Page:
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Breathe California of Sacramento-Emigrant Trails Fighting to Keep 'Hackademy Awards' Name in Trademark Action Brought By Academy of Motion Picture Arts and Sciences
Date:2/18/2009

Academy Seeks Ban on Use of Parody Award Name For Raising Awareness of Movie Tobacco Use Influence on Young People

SACRAMENTO, Calif., Feb. 18 /PRNewswire/ -- Threatened legal action by The Academy of Motion Picture Arts and Sciences could snuff out the ability of Breathe California of Sacramento-Emigrant Trails to title an annual event "The Hackademy Awards," a 12-year tradition that highlights how tobacco use in movies can influence young people to pick up the habit.

The Academy contends that the Hackademy Awards trademark owned by Breathe California infringes upon the Academy's own trademarks, possibly leading people to confuse the Hackademy Awards with the Oscars. Breathe California believes its Hackademy Awards is a clear example of parody, and in this case, parody designed to achieve a social good -- helping prevent tobacco use from infecting new generations.

"Breathe California selected a name with a humorous and ironic twist to help call attention to an extremely important social issue -- the pervasive use of smoking in movies and how that influences teens' attitudes toward cigarettes. It's impossible to believe anyone confuses the two events, and the Hackademy Awards in no way infringe upon or dilutes the Academy of Motion Picture Arts and Sciences' trademark," said attorney Zachary Wadle, with the Sacramento firm of Weintraub Genshlea Chediak, which is representing Breathe California of Sacramento-Emigrant Trails pro bono. "The organization's mission is to reduce teen smoking through public outreach efforts and The Hackademy Awards has been one of Breathe California's most effective vehicles in successful outreach."

The issue is now headed to the Trademark Trial and Appeal Board, an arm of the U.S. Patent and Trademark Office.

Breathe California of Sacramento-Emigrant Trails has been nationally publicizing the event since the middle 1990s and trademarked The Hackademy Awards name in 2007. It sponsors the Hackademy Awards through its Thumbs Up! Thumbs Down! program, which relies on about four-dozen teenaged volunteer movie reviewers. The teens spend the year monitoring movies for scenes depicting tobacco use, and then gather each January to vote on picks for a Thumbs Up! or Thumbs Down! movie, actor and actress.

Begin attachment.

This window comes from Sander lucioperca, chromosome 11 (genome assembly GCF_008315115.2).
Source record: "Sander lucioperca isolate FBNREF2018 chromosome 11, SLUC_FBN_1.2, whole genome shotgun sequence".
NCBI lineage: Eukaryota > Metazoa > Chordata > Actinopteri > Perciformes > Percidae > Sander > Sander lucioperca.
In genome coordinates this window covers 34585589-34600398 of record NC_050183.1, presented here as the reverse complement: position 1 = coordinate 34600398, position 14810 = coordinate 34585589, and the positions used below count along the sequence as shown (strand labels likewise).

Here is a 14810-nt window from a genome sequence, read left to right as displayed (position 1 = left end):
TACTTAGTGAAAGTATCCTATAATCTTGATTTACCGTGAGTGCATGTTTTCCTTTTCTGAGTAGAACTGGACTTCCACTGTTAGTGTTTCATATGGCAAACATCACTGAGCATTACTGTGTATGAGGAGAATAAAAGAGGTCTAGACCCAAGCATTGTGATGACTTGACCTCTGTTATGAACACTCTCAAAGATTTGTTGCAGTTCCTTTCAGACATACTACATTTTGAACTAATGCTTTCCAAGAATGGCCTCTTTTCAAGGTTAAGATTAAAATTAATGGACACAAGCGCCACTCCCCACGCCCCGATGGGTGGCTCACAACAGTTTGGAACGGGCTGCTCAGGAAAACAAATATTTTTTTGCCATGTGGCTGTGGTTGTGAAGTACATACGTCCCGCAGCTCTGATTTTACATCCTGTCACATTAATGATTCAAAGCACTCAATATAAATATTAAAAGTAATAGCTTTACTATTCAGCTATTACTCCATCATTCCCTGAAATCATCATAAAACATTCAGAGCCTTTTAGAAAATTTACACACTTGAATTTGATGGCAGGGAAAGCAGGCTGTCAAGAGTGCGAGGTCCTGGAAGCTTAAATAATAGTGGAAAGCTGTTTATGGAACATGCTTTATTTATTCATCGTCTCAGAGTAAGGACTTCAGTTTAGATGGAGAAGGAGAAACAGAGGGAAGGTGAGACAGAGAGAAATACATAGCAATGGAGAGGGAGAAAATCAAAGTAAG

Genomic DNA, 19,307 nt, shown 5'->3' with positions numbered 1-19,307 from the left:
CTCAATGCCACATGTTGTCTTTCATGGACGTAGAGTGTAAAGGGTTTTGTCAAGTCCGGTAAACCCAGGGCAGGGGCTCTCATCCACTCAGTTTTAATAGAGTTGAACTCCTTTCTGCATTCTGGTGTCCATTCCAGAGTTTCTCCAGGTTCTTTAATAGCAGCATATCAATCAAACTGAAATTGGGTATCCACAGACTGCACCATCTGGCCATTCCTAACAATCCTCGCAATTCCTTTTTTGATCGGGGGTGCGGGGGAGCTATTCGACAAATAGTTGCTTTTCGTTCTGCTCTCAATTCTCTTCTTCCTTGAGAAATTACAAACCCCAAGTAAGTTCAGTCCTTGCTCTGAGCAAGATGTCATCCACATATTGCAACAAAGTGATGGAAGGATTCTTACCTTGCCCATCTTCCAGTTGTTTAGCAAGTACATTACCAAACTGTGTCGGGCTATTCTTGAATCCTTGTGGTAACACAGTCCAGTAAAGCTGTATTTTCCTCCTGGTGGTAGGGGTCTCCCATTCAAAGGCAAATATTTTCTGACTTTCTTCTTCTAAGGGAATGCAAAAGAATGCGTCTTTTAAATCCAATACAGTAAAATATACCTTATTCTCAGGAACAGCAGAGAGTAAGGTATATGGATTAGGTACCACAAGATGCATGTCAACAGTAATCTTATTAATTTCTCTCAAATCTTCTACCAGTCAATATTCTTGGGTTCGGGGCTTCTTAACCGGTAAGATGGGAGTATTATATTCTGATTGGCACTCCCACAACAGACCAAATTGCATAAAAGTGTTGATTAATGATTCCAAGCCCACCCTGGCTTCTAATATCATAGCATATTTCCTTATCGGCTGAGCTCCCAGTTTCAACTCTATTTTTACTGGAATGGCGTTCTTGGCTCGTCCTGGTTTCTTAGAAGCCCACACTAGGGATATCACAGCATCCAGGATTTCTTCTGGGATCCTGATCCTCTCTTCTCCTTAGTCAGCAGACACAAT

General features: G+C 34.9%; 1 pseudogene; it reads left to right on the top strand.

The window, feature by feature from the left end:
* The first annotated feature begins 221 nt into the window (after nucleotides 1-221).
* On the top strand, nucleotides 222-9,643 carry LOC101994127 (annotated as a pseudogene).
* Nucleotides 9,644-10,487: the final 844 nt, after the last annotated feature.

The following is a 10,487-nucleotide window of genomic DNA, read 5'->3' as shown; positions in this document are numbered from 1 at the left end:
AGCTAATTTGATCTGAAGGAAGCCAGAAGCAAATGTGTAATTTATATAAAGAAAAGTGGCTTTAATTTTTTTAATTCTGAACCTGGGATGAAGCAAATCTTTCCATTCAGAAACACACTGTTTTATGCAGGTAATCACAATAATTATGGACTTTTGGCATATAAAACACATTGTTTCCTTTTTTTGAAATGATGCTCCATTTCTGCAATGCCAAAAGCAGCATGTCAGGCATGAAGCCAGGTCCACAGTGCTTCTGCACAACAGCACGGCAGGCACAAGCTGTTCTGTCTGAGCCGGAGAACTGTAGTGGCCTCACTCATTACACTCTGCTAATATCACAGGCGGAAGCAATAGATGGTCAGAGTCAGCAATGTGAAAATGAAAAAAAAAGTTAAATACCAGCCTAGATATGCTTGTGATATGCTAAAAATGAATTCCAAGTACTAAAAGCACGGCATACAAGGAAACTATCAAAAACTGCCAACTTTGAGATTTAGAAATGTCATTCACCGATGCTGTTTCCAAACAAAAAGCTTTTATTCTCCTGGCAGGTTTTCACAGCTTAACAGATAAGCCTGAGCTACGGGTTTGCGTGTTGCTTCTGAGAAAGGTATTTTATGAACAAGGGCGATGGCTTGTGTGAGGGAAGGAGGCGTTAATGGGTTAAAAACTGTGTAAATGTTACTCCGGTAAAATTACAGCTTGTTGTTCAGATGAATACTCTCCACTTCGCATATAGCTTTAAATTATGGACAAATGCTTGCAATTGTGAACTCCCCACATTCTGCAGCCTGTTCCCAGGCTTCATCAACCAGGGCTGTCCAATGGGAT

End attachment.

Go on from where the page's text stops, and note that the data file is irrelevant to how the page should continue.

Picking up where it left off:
Thumbs Down! movies exemplify how tobacco use in movies can needlessly validate smoking as a consequence-free habit. Thumbs Up! awards recognize a movie that either doesn't include tobacco use where one might expect to see it, or even better, includes a realistic message about tobacco's disastrous effect on health. Actors and actresses in each category are also recognized because of their power as role models who young people look up to.

Breathe California plans to announce its 2008 picks February 18 at a ceremony in Sacramento's Memorial Auditorium. An embargoed release on this year's Hackademy award recipients is available at: http://sacbreathe.org/Events/Hackademy%20Awards/2009HacksRelease.pdf. More information about the Hackademy Awards is also available at www.scenesmoking.org.

Studies by Dartmouth College have established a direct link between smoking depicted in films and an increased willingness by teens to try smoking. These studies show that 56 percent of the youth who use tobacco products do so because of exposure to smoking in movies. Studies also show that in the United States alone, 2,050 teens will begin smoking on a daily basis. Approximately 660 of them will eventually die prematurely from diseases related to tobacco use.

This year, every feature length Academy Award nominated movie includes tobacco imagery. In 2008, 12 billion tobacco impressions were delivered by youth-rated movies in theaters alone, nearly twice as many impressions as were delivered by R-rated films, according to Smoking Presentation Trends in U.S. Movies, 1991 -- 2008, a new study by Breathe California of Sacramento-Emigrant Trails and the Center for Tobacco Control Research and Education at the University of California, San Francisco. The report can be accessed online at http://repositories.cdlib.org/ctcre/tcpmus/Movies2008.

Movie depictions of tobacco use act to promote smoking among young people for a number of reasons, beyond the fact that accompanying depictions of health consequences, much less social consequences such as bad breath, are relatively rare. Instead, younger movie goers see the habit directly tied to expressions of glamour, power, charisma and sexiness, which can weaken or cancel out the effectiveness of public health messages that warn them against tobacco use.

"We are not asking that tobacco use be banned from movies. We understand how it can be appropriate when depicting certain historical characters. And where directors insist on using it in other contexts, we would at least like to see an R rating applied. As it is now, smoking is a predictable element in most PG-13 movies, where it essentially serves as an advertising campaign promoting tobacco use to a younger audience," said Kori Titus, deputy director of Breathe California of Sacramento-Emigrant Trails.

Breathe California of Sacramento-Emigrant Trails promotes cleaner air, healthier lungs and a tobacco-free tomorrow. Originally founded in 1917, the organization that is today Breathe California of Sacramento-Emigrant Trails is an independent non-profit. For more information, call (916) 444-5900, or visit www.sacbreathe.org .


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SOURCE Breathe California of Sacramento-Emigrant Trails
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